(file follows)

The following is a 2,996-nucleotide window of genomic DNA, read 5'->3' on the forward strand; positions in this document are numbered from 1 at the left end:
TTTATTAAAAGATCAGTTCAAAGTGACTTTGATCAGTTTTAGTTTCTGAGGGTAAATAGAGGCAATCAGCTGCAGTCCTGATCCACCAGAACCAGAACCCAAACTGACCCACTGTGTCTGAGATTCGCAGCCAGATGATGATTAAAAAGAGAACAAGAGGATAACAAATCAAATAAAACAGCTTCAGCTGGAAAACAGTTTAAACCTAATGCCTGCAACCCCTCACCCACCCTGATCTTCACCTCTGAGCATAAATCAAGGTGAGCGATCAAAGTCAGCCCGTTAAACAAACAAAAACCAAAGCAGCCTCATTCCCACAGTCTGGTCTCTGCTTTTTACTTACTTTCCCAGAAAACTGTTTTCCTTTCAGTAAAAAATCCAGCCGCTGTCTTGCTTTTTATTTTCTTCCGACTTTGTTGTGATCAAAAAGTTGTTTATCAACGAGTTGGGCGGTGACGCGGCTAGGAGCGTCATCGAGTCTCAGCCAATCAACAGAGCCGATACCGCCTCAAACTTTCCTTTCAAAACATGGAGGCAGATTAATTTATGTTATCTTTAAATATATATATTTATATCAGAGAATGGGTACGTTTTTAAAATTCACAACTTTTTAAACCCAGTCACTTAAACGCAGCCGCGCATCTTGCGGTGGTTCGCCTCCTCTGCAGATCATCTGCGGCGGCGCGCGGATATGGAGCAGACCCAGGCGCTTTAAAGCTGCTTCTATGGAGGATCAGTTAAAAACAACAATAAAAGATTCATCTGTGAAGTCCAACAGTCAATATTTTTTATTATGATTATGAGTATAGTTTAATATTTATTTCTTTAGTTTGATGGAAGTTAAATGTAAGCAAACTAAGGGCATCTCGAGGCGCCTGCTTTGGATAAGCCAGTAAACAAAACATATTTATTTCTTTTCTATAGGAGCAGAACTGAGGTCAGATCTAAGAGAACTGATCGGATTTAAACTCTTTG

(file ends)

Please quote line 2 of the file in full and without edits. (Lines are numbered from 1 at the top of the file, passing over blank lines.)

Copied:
TTTATTAAAAGATCAGTTCAAAGTGACTTTGATCAGTTTTAGTTTCTGAGGGTAAATAGAGGCAATCAGCTGCAGTCCTGATCCACCAGAACCAGAACCCAAACTGACCCACTGTGTCTGAGATTCGCAGCCAGATGATGATTAAAAAGAGAACAAGAGGATAACAAATCAAATAAAACAGCTTCAGCTGGAAAACAGTTTAAACCTAATGCCTGCAACCCCTCACCCACCCTGATCTTCACCTCTGAGCATAAATCAAGGTGAGCGATCAAAGTCAGCCCGTTAAACAAACAAAAACCAAAGCAGCCTCATTCCCACAGTCTGGTCTCTGCTTTTTACTTACTTTCCCAGAAAACTGTTTTCCTTTCAGTAAAAAATCCAGCCGCTGTCTTGCTTTTTATTTTCTTCCGACTTTGTTGTGATCAAAAAGTTGTTTATCAACGAGTTGGGCGGTGACGCGGCTAGGAGCGTCATCGAGTCTCAGCCAATCAACAGAGCCGATACCGCCTCAAACTTTCCTTTCAAAACATGGAGGCAGATTAATTTATGTTATCTTTAAATATATATATTTATATCAGAGAATGGGTACGTTTTTAAAATTCACAACTTTTTAAACCCAGTCACTTAAACGCAGCCGCGCATCTTGCGGTGGTTCGCCTCCTCTGCAGATCATCTGCGGCGGCGCGCGGATATGGAGCAGACCCAGGCGCTTTAAAGCTGCTTCTATGGAGGATCAGTTAAAAACAACAATAAAAGATTCATCTGTGAAGTCCAACAGTCAATATTTTTTATTATGATTATGAGTATAGTTTAATATTTATTTCTTTAGTTTGATGGAAGTTAAATGTAAGCAAACTAAGGGCATCTCGAGGCGCCTGCTTTGGATAAGCCAGTAAACAAAACATATTTATTTCTTTTCTATAGGAGCAGAACTGAGGTCAGATCTAAGAGAACTGATCGGATTTAAACTCTTTG